The thing with The Best Picture category is that it’s always been such a mess when it comes to the nominations. I still wonder why it went to 10 nominees.
There were no big surprises at the the 38th César Awards (the French Oscars) held at the Theatre du Châtelet in Paris just this last Friday.
Amongst the major blockbusters and must-see movies vying for your holiday viewing time, this is a proper movie that definitely requires a viewing.
Amour opens to a limited release just before Christmas this year on December 19th.
About The Film Georges (Jean-Louis Trintignant) and Anne (Emmanuelle Riva) are in their eighties. They are cultivated, retired music teachers and their daughter, who is also a musician, lives abroad with her family. One day, Anne has an attack and the couple’s bond of love is severely tested. Michael Haneke (Funny Games, Cache, The White Ribbon) writes and directs Amour which debuted at the 2012 Cannes Film Festival earlier this summer and won the coveted Palme d’Or. Isabelle Huppert also stars in the film which played at Telluride, TIFF and NYFF
I have seen a few “film-critic‘s” TIFF12 lists saying that the Greta Gerwig starring Frances Ha and directed by Noah Baumbach is going to be a turkey. It just had its screening at the Telluride Film Festival and it seems that these critics are going to be eating crow (as they usually do anyways) because the response has been overwhelmingly positive about the film.
Check out a snapshot of the social conversations below:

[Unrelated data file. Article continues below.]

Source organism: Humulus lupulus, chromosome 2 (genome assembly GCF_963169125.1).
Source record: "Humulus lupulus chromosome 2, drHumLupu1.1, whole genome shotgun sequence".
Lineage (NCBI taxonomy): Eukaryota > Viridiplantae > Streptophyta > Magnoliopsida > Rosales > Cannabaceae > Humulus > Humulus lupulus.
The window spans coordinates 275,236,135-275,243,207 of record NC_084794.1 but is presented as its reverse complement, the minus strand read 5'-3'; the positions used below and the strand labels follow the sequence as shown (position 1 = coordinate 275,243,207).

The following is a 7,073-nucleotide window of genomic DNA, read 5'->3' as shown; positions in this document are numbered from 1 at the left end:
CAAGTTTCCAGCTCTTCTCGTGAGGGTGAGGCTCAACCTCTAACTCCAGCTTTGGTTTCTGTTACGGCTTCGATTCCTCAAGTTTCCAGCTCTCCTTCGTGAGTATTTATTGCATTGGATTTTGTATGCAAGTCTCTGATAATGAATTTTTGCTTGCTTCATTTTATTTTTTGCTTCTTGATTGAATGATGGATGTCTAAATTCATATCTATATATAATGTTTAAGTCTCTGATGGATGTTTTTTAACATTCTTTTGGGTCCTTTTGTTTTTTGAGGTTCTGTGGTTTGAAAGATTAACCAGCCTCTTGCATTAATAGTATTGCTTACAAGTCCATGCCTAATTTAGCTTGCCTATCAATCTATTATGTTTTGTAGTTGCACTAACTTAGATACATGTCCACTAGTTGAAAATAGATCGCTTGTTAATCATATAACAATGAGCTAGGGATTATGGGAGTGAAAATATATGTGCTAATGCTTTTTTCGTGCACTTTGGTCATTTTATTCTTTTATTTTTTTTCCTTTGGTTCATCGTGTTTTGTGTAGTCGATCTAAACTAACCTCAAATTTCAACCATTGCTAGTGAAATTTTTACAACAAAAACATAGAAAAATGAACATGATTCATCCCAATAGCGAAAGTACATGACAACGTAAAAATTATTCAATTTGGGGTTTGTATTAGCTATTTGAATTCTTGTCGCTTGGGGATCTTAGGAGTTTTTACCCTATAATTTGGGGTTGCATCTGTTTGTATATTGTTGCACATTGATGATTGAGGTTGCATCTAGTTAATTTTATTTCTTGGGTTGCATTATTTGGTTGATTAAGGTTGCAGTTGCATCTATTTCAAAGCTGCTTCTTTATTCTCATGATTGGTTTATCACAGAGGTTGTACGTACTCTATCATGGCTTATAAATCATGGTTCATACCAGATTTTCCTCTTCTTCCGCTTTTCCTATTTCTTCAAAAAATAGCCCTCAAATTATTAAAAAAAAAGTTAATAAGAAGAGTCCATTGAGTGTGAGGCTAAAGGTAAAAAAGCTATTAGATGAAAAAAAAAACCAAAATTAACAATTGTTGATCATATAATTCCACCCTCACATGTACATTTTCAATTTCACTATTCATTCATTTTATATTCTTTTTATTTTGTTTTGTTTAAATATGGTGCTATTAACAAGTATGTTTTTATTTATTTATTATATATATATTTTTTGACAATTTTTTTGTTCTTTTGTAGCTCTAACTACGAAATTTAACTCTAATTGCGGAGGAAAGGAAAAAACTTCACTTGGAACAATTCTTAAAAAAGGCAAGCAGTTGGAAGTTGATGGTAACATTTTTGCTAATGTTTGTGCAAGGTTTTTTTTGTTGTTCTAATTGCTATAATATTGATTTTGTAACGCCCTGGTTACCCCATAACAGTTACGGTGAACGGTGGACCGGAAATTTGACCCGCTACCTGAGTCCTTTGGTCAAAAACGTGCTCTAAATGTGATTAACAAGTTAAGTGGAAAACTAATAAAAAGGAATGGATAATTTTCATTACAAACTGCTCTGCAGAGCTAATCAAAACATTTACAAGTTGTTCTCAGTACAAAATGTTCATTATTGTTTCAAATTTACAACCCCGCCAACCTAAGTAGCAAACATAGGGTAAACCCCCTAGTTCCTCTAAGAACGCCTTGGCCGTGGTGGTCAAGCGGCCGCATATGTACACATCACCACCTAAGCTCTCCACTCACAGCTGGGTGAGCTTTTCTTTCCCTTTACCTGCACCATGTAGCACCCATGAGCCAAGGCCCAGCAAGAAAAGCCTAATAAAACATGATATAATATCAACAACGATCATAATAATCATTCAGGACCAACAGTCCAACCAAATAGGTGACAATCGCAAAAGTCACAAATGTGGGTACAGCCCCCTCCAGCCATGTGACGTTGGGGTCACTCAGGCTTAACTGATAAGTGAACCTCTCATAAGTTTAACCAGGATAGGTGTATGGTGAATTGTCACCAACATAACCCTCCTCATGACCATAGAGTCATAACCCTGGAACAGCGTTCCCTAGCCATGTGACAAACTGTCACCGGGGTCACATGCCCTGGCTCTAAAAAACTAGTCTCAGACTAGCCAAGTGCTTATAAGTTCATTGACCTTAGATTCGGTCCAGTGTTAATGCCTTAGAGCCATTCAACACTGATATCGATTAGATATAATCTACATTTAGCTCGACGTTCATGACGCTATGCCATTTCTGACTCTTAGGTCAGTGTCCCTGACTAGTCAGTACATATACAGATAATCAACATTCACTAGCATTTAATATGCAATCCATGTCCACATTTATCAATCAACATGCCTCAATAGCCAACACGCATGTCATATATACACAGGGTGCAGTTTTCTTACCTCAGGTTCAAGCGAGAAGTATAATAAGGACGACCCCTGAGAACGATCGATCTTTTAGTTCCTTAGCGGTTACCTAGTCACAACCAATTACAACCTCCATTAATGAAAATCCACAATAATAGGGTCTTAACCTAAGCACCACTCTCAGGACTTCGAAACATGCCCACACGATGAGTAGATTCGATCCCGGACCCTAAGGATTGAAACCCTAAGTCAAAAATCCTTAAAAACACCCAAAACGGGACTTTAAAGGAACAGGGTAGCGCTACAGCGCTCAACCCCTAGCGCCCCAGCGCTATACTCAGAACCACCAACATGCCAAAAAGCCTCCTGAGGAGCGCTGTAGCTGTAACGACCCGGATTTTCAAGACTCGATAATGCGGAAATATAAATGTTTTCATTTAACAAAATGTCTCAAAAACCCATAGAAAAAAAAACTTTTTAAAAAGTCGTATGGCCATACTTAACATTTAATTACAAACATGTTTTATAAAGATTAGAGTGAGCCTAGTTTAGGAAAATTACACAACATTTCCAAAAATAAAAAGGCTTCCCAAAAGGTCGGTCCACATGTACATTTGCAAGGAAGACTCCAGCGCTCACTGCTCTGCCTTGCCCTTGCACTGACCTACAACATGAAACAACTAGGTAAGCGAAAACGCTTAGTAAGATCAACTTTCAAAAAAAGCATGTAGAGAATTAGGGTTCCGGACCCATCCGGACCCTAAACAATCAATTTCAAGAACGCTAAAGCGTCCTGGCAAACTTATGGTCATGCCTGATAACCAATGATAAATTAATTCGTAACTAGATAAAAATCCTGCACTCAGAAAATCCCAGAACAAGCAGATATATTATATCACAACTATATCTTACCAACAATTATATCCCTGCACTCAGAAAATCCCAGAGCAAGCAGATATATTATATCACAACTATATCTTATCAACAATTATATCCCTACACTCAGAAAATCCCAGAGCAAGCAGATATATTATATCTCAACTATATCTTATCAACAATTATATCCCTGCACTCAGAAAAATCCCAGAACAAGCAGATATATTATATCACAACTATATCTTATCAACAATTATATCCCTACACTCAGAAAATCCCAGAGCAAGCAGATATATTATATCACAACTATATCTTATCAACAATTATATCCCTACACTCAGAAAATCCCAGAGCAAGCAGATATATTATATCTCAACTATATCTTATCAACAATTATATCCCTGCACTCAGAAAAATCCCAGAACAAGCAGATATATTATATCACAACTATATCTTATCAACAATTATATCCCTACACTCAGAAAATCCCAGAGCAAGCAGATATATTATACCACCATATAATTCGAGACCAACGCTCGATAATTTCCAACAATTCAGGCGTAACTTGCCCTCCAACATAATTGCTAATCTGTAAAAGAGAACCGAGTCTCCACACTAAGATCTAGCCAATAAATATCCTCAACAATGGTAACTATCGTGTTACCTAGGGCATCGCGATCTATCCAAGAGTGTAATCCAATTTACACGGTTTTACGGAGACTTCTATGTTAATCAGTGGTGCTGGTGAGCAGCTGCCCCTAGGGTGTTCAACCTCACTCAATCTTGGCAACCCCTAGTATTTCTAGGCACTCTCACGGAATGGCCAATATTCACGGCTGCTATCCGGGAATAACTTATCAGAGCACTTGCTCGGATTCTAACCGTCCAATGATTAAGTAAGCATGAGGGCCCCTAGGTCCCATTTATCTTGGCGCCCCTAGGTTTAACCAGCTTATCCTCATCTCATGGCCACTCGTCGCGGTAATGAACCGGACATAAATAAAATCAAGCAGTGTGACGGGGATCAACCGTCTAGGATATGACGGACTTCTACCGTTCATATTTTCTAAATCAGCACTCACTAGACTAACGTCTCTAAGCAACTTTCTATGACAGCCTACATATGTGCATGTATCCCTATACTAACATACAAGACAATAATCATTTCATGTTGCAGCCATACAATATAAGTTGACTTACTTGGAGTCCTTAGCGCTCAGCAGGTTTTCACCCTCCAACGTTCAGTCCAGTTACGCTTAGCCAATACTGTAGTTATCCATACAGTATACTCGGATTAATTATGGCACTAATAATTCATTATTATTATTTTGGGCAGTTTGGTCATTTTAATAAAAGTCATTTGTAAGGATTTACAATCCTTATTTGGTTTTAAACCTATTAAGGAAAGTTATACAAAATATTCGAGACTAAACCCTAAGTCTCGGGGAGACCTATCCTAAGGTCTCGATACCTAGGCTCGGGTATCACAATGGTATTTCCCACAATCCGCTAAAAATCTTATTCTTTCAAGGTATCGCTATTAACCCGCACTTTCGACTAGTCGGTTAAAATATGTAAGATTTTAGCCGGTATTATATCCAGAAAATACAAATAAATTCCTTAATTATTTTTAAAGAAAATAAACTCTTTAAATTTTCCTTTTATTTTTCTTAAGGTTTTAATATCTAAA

Historically speaking, when a film gets tapped by the Telluride Film Festival in the mountains of Colorado, it’s among the cream of the crop. Founded in 1974, Telluride has become the first North American venue to exhibit some of the early front-runners in the fall awards season–albeit geared more towards press and industry types. Over the years, they’ve broken the news and offered first impressions of films like Roger & Me, El Mariachi, The Crying Game, Brokeback Mountain, and The Wrestler.
The stipulation for their main program–titled “The Show”–is that the film must be a North American premiere. Every year, the intimate festival and its two or three programmers take on a guest programmer. Some years it’s a personality like Salman Rushdie, other years it’s movie industry people like documentarian Errol Morris. This year, Telluride has chosen English writer-journalist Geoff Dyer. His latest book is titled Zona: A Book About a Film About a Journey to a Room (About Tarkovsky‘s Stalker, which he has programmed in a sidebar at the fest that annually shows older classics).
For TIFF fans, the fests in Venice and particularly Telluride offer us clues in our never-ending adventure in tinkering with our schedules in order to ensure we program a strong lineup of films for our own individual sake. And because Telluride only picks a couple dozen films to play over Labor Day weekend, that these selections were chosen gives movie lovers a little more certainty–as well as direction–in selecting from the vastness of the TIFF lineup, which leaves everyone dizzy with 300 films before us.
Looking over the 39th Telluride picks, it is heartening that TIFF is playing most of them. Films without asterisks will be skipping Toronto, and this year that number is only four. The rest of them will arrive here next week. They are: